If you are one of the thousands of Canadians that flock south to Florida for the winter, you may be surprised to find out that the Internal Revenue Service (IRS) might consider you a U.S. citizen for tax purposes if you spend enough time there. This is true even if you are there on vacation and even if you do not earn any income from the U.S.
In determining your U.S. residency status for tax purposes, the IRS considers the total number of days you spend in the U.S. in any given calendar year. This includes any day you spend any amount of time there, even if it’s a few hours for a shopping trip or just a quick trip over the border to get cheap gas. And with recent agreements between the Canadian and U.S. governments, both border agencies share this information. So, keep a close eye on the number of days you spend in the U.S. over the year – because the government is too.
As a Canadian citizen and resident who spends more than a few weeks in the U.S. every year, you would fall into one of two categories in the eyes of the IRS: U.S. Resident Alien or U.S. Non-Resident Alien.
Assuming you don’t hold a U.S. green card, which would automatically make you a U.S. Resident Alien, you will be considered a U.S. Resident Alien if you spend more than 183 days in the current year in the U.S., OR at least 31 days in the current year in the U.S. and meet their “substantial presence test” which is described below.
You will be considered a U.S. Non-Resident Alien is you spend less than 31 days in the current year in the U.S., OR if you spend at least 31 days in the current year in the U.S. but you do not meet the substantial presence test.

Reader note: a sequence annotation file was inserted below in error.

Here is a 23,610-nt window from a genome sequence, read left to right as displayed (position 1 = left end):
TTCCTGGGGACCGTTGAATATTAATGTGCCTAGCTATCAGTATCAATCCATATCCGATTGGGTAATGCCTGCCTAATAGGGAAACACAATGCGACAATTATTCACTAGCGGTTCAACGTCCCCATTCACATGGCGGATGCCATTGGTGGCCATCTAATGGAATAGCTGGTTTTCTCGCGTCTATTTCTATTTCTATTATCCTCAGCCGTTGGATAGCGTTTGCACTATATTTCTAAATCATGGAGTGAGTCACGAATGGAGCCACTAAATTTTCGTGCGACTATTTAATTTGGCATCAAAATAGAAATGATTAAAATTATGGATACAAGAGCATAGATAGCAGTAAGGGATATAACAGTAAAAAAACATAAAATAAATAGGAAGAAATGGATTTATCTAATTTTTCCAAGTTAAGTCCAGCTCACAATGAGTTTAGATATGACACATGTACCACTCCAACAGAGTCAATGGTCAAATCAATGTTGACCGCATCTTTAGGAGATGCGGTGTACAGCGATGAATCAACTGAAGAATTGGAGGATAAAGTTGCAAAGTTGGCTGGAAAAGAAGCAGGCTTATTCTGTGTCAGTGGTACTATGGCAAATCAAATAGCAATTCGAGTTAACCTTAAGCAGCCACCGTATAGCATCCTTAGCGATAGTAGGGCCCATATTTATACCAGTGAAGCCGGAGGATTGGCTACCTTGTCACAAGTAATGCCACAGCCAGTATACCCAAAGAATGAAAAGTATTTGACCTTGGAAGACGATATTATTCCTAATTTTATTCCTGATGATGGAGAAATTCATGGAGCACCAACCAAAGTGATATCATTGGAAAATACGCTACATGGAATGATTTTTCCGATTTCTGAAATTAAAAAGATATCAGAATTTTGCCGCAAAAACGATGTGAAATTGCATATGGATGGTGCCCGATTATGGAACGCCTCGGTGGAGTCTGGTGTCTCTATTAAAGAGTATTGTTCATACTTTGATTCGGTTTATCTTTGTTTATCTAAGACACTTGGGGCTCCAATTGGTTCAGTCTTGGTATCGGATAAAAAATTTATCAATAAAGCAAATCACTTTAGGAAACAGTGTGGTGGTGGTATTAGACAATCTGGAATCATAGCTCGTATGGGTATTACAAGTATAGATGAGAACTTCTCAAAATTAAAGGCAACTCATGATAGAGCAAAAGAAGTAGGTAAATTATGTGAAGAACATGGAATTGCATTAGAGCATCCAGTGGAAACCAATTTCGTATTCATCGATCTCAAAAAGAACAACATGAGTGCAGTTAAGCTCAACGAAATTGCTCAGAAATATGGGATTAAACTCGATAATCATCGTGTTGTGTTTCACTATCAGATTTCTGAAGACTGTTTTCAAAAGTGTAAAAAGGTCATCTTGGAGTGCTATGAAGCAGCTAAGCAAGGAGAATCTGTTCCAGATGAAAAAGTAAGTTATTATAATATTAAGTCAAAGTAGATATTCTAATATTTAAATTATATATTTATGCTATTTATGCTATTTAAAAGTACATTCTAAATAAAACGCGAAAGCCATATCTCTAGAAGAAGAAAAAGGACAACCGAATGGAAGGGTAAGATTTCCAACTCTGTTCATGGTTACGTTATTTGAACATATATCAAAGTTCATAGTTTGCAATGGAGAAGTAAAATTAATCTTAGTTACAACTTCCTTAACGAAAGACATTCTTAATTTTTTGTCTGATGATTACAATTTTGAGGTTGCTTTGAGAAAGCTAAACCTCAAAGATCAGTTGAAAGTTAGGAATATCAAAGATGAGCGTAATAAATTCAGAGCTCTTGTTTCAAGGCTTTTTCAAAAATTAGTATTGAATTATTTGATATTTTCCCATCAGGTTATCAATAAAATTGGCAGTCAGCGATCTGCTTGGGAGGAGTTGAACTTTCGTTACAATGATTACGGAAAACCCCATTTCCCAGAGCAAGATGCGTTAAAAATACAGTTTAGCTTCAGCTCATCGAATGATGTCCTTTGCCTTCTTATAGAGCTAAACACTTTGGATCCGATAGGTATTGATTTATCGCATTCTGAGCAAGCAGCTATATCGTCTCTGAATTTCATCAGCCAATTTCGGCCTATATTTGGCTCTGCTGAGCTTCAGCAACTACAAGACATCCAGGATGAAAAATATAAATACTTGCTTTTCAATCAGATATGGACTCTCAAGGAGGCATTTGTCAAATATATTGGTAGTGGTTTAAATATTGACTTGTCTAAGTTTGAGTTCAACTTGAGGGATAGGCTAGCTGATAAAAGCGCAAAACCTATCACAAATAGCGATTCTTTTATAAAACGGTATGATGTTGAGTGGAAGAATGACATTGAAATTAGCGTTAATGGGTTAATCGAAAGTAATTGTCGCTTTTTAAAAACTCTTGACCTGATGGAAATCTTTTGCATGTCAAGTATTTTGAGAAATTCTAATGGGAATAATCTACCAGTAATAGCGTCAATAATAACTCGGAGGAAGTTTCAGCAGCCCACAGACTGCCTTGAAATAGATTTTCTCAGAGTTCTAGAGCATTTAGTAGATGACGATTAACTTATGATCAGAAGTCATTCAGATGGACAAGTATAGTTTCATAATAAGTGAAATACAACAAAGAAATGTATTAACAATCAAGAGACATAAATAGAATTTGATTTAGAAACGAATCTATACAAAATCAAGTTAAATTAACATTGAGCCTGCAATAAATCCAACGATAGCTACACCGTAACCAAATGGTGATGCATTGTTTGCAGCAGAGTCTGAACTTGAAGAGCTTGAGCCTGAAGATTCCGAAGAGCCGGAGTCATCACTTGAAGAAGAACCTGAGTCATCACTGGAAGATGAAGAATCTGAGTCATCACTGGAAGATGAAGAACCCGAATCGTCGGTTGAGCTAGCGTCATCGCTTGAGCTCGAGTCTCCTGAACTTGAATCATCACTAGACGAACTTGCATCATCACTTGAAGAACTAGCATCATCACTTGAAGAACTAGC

The IRS uses a formula that looks a little scary on paper, but works like this. Add all of the days you spent in the U.S. in the current tax year, plus 1/3 of the days you spent in the U.S. last year, plus 1/6 of the days you spent in the U.S. in the year before. If this total equals at least 183 days, you are considered a U.S. Resident Alien for U.S. tax purposes in the current year.
Generally speaking, as a Non-Resident Alien, you would only have to file a U.S. tax return and pay U.S. income tax if you earned income in the U.S. However, as a Resident Alien, you may have to file a U.S. tax return and pay U.S. income tax on all of your worldwide income.
The good news is, even if you are deemed to be a U.S. Resident Alien, you may still qualify for relief from filing and paying tax in the U.S. in two ways by claiming a “closer connection exception” or a “treaty exemption”. For most Canadian snowbirds, the closer connection exception is the main course of relief since it applies to U.S. Resident Aliens who spent less than 183 days in the U.S. in the current year but met the substantial presence test (i.e. someone that spends 4-5 months in the U.S. every year).
If you spend 6 months or more in the U.S., or if you think you meet the substantial presence test, you should strongly consider consulting with a professional accountant who is familiar with Canada-U.S. tax laws to determine your U.S. residency status. There are stiff penalties that could potentially be levied by the IRS if you are considered a U.S. Resident Alien and do not file the necessary U.S. tax returns and/or exemption documents. And, again, both governments are keeping track of the number of days you spend in each country so it’s better not to wait for Uncle Sam to come knocking.
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*The blogs posted on this website provide information of a general nature and should not be considered specific advice. Please contact a professional accountant prior to acting upon or implementing any of the information included in the blogs.